This Living Hand

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I am posting this poem by John Keats for two reasons.  The opening words of the poem are the inspiration for the name of this blog and it conveys an essentially Stoic message of the greatest importance to living well.

This living hand, now warm and capable

Of earnest grasping, would, if it were cold

And in the icy silence of the tomb,

So haunt thy days and chill thy dreaming nights

That thou would wish thine own heart dry of blood

So in my veins red life might stream again,

And thou be conscience-calm’d—see here it is—

I hold it towards you.

Seneca expressed the importance of directing our thoughts on the present and on matters over which we have control and for which our minds would not be engaged in pointless thinking; simply stated, there is nothing more pointless than thinking pointlessly.  By ruminating on the past, over which we have no control, or hoping about future events that depend on circumstances that also are in whole or in great part out of our control, we pursue pointless thinking and, with regard to the future, we also prepare the way for disappointment.  Those are not the only ills attendant on ruminating and hoping; those kinds of thoughts necessarily divert out minds from the present, from the living moment.  While thinking about the hand that has been withdrawn or the one we might hope to touch in the future, we miss the one that is held out to us now.  Everything we have is on loan from fortune, but there is still much at this moment, within our control, within our grasp.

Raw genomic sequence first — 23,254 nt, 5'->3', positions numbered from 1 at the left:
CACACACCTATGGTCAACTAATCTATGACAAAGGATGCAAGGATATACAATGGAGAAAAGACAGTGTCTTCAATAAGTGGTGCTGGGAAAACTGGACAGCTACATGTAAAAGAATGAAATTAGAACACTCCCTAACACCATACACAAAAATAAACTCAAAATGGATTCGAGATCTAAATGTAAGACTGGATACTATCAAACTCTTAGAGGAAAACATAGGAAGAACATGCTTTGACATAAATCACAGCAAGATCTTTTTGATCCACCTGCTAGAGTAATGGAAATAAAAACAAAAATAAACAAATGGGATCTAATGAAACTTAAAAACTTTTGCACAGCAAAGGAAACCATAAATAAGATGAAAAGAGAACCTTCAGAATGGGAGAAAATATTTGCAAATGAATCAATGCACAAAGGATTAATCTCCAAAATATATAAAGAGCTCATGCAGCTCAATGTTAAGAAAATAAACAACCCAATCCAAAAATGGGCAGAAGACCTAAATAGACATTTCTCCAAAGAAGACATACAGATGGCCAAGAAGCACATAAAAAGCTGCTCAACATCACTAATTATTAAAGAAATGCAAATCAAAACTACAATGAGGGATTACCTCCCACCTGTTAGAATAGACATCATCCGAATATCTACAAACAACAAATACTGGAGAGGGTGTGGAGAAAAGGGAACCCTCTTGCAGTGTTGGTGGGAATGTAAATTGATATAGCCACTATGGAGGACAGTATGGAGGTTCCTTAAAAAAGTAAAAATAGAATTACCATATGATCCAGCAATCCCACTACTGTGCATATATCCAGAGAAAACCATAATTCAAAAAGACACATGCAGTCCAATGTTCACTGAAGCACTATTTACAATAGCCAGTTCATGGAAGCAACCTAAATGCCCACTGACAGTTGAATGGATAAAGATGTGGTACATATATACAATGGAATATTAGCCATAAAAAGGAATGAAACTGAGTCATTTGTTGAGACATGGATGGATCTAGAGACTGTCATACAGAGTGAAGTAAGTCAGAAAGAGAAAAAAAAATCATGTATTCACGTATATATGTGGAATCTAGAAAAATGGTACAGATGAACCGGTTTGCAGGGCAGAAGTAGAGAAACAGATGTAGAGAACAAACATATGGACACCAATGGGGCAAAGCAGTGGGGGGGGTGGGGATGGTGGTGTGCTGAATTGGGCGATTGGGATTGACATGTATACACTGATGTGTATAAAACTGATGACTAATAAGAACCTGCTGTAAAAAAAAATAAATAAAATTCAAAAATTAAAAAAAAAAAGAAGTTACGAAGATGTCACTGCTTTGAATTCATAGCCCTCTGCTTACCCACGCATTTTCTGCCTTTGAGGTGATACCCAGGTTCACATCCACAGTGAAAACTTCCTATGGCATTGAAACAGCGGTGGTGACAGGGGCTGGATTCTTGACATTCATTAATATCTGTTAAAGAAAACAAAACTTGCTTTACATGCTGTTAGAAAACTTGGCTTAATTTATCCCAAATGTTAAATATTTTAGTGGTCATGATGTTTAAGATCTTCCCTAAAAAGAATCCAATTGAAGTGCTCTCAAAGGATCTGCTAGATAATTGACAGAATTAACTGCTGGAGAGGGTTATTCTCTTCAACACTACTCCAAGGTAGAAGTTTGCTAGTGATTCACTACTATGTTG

As I contend with various losses that I have experienced lately and others that are imminent, I try to exert my reason to not accord the past and the future what I owe to the present.

2 thoughts on “This Living Hand

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